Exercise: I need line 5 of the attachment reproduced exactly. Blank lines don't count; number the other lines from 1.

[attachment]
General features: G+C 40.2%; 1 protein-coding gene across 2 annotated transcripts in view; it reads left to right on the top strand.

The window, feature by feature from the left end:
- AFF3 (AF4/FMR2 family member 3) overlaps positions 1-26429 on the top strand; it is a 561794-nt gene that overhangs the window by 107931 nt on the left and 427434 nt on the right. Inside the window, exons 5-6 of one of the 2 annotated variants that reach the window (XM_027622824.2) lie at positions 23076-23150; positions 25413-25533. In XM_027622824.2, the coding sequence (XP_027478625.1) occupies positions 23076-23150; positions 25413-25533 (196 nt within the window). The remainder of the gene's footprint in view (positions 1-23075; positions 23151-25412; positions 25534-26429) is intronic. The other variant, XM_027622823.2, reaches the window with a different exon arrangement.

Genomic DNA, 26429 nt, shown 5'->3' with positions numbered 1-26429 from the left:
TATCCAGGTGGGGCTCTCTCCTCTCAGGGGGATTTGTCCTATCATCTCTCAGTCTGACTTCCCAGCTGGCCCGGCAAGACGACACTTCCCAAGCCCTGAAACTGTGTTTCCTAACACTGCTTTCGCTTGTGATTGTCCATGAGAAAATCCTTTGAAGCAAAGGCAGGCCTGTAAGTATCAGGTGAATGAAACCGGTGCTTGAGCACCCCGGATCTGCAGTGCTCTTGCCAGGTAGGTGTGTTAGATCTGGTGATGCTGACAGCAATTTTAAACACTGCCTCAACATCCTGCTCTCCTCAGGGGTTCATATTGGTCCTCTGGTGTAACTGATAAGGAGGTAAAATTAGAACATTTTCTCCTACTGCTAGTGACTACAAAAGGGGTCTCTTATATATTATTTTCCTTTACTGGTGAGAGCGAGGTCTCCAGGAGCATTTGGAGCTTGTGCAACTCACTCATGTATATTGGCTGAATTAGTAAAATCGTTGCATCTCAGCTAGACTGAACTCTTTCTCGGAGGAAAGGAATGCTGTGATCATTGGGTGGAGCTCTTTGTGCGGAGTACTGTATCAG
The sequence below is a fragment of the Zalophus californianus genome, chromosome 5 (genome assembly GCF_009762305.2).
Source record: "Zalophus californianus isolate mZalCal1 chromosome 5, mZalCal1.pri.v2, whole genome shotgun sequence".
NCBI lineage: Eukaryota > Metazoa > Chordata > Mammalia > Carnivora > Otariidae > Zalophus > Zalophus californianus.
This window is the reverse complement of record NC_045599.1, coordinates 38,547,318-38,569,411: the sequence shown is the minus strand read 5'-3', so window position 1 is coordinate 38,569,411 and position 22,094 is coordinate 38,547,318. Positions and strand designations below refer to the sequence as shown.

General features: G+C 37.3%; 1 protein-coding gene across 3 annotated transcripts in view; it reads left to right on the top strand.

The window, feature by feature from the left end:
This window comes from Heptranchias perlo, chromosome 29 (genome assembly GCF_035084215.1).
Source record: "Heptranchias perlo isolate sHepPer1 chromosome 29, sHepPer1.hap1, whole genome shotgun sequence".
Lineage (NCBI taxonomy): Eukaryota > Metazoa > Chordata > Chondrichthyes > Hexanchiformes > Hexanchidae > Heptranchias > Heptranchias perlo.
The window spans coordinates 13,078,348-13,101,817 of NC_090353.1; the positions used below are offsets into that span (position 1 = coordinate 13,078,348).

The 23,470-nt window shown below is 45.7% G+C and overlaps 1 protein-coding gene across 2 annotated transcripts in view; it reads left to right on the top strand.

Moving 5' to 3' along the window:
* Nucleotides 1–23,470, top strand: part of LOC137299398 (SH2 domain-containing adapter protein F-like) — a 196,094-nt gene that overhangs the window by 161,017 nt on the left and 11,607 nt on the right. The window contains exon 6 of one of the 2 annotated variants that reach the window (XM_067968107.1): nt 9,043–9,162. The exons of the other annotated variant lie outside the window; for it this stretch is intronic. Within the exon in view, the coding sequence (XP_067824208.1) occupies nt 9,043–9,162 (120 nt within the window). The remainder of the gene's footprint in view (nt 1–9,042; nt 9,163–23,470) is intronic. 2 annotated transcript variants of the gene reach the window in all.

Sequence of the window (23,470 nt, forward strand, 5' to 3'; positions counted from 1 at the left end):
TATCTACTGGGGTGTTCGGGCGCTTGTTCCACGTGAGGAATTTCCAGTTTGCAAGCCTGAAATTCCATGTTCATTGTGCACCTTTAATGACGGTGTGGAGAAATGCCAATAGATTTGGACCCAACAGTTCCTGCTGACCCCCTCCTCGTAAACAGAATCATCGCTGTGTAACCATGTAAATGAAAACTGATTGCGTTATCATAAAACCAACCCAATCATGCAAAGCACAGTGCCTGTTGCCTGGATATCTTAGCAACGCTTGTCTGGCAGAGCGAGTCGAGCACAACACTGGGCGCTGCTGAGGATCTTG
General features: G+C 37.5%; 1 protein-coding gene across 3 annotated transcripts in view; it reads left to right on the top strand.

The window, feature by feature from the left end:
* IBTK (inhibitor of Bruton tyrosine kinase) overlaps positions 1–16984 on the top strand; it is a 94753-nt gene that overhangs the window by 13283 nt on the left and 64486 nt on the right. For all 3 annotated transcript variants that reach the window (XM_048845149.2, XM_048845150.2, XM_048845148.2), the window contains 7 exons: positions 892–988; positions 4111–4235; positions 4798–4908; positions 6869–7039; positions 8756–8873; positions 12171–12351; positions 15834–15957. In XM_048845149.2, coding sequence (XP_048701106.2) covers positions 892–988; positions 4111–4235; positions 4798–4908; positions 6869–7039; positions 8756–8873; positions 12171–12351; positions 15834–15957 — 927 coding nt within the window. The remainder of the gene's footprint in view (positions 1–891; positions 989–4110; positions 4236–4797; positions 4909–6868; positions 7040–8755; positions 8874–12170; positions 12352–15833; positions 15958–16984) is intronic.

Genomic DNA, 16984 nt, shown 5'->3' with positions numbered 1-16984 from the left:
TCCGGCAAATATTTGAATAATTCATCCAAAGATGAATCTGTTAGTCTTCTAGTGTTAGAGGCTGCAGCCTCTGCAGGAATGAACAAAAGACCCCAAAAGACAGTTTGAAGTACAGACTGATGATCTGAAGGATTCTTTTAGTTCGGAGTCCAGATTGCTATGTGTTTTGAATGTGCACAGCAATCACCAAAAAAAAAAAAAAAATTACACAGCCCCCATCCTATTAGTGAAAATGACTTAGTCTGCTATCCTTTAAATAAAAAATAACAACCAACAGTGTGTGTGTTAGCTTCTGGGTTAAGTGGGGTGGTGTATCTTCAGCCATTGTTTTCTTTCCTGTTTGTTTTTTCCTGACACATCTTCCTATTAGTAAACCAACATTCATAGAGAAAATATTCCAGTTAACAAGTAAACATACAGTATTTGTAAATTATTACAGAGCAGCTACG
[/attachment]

TATCCAGGTGGGGCTCTCTCCTCTCAGGGGGATTTGTCCTATCATCTCTCAGTCTGACTTCCCAGCTGGCCCGGCAAGACGACACTTCCCAAGCCCTGAAACTGTGTTTCCTAACACTGCTTTCGCTTGTGATTGTCCATGAGAAAATCCTTTGAAGCAAAGGCAGGCCTGTAAGTATCAGGTGAATGAAACCGGTGCTTGAGCACCCCGGATCTGCAGTGCTCTTGCCAGGTAGGTGTGTTAGATCTGGTGATGCTGACAGCAATTTTAAACACTGCCTCAACATCCTGCTCTCCTCAGGGGTTCATATTGGTCCTCTGGTGTAACTGATAAGGAGGTAAAATTAGAACATTTTCTCCTACTGCTAGTGACTACAAAAGGGGTCTCTTATATATTATTTTCCTTTACTGGTGAGAGCGAGGTCTCCAGGAGCATTTGGAGCTTGTGCAACTCACTCATGTATATTGGCTGAATTAGTAAAATCGTTGCATCTCAGCTAGACTGAACTCTTTCTCGGAGGAAAGGAATGCTGTGATCATTGGGTGGAGCTCTTTGTGCGGAGTACTGTATCAG